Sundays are hard around here.
Sundays are hard for most pastors.
One Sunday, after service, someone asked us what we were doing for lunch and we quickly responded ‘We are going out to eat, it’s an ‘I don’t care Sunday’. They thought it was funny. We were serious. This mindset had been building for some time and it soon became more of a necessity than a luxury. Most people go out to eat on Sunday. It is a time of fellowship. It is a time to relax instead of cooking. Restaurants are busy and waiters and waitresses are hoping for good tips.
We normally do not eat out, it just isn’t in the budget, but we found our selves racing to the nearest fast food place or pizza, or our favorite local diner for patty melts (Reuben for me) and soup and blowing our eating out budget in the first week of the month. It had become a coping mechanism. We were in survival mode and this was a way to make it through the afternoon.
Sundays for us are hard. We are exhausted. We are overwhelmed. We are at the end of our work week and most weeks we have not had a time to rest. Sundays are not a day of rest for us as they are for most people. We got to the point where we needed an escape that eating out was it.
In and of itself, eating out is not a bad thing, but for us it had become something that was an indication of a deeper problem. We build ourselves up every week for Sunday, that is what we are working towards with sermon prepping, praying, reading, and all the rest. By the time Sunday afternoon comes around we, Bill especially,are completely drained emotionally, physically, and spiritually. We started relying on food for comfort during the couple hours off that Bill has on Sunday afternoons before he goes to teach the youth at another church.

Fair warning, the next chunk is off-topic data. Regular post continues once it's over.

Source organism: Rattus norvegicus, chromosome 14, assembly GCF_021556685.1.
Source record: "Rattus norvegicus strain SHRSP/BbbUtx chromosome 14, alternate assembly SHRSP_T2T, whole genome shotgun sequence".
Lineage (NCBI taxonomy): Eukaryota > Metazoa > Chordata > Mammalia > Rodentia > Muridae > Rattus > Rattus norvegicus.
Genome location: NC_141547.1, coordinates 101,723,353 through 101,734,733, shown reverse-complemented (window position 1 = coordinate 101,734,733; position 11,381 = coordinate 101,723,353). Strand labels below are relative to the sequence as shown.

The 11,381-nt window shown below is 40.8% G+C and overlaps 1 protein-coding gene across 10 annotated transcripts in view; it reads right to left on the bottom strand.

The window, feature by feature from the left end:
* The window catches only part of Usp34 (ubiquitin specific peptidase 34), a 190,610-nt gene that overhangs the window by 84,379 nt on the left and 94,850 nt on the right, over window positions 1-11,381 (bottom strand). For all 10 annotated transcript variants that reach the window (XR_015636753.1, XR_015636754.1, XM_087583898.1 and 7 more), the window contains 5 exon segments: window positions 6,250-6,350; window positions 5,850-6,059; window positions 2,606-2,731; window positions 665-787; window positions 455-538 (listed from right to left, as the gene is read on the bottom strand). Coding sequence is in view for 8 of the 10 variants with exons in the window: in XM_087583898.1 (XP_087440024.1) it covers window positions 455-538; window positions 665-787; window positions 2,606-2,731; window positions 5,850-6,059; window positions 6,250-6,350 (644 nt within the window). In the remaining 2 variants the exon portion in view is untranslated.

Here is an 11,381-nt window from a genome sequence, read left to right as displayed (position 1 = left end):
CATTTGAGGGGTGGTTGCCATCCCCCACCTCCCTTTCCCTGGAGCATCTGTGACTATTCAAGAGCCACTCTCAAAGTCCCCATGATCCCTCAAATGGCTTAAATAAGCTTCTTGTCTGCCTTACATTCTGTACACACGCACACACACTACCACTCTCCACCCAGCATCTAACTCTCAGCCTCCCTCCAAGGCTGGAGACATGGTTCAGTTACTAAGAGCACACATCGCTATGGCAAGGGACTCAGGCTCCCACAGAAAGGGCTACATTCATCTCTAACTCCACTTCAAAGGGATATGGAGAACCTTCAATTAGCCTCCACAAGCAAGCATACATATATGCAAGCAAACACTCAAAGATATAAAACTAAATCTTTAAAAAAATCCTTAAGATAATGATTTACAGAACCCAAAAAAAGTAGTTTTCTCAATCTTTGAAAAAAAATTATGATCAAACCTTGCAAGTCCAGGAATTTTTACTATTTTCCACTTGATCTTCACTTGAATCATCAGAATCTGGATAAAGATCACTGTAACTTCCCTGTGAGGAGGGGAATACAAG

The root of the problem is that we do not feel refreshed. We ‘work’ on Sundays and worship looks different for us than for most people. It is wonderful, but we are often drained. We discovered that eating out, most of the time, truly was a life saver. We just could not seem to manage cooking after everything was said and done.
Our bodies were hungry and our souls were hungrier. We worship the Lord at church, but we cannot completely allow ourselves to rest in His presence because there are so many distractions that come in the way. We must learn to let go and let God fill us while we are at service, while we are at ‘work’. We cannot control every aspect of service, nor do we want to, and the more we submit to Christ, the more we are filled with His grace.
A secondary problem is pride. I mean, we have put all of this time and effort into the sermon and children’s church and people, we need a break and we should just get something to eat because we deserve it, right? We don’t deserve it.
We don’t deserve anything.
We have done nothing more than obey the Lord and He has supplied what we needed for that time. We complain and grumble at the Lord, while we rely on our own strength to get us through. We do need breaks, and rest, and refreshment. We do not need it because we deserve it. We have a problem when we get to the point that we say, ‘I do not care’, because we should care and because God cares that we rely on His grace and His grace is sufficient.
Perhaps we should work on our language. Perhaps, instead of ‘I don’t care Sundays’ it should be, ‘I do care Sundays’. Perhaps, in our exhaustion, we should thank the Lord for using us and for sustaining us and ask that He help us to hold on a little longer. Perhaps we should rest in His faithfulness. Perhaps we should be prepared with comfort food ready in the crock pot, so we can eat and rest without eating out. Perhaps we should enforce and guard a mandatory rest time, even if brief, in the afternoon.
Perhaps we should occasionally order a sandwich and take a small nap and feed our bodies what it needs, and not feel guilty for that, but then feed our spirit the nourishment that it needs.
Sundays are hard and always will be, but we don’t need to stuff our faces and blow our budget to ‘cope’. Whether we chose to stay in or eat out should not be determined by our desire to cope, rather should be motivated by our thankfulness in the calling and provisions that we have been given.
The next time you hear us say, ”It is an ‘I don’t care Sunday”, tell us that we should care and thank the Lord with us that it is through His grace that we can be truly satisfied. Then you can offer to buy Bill a patty melt, I am sure he will not turn you down.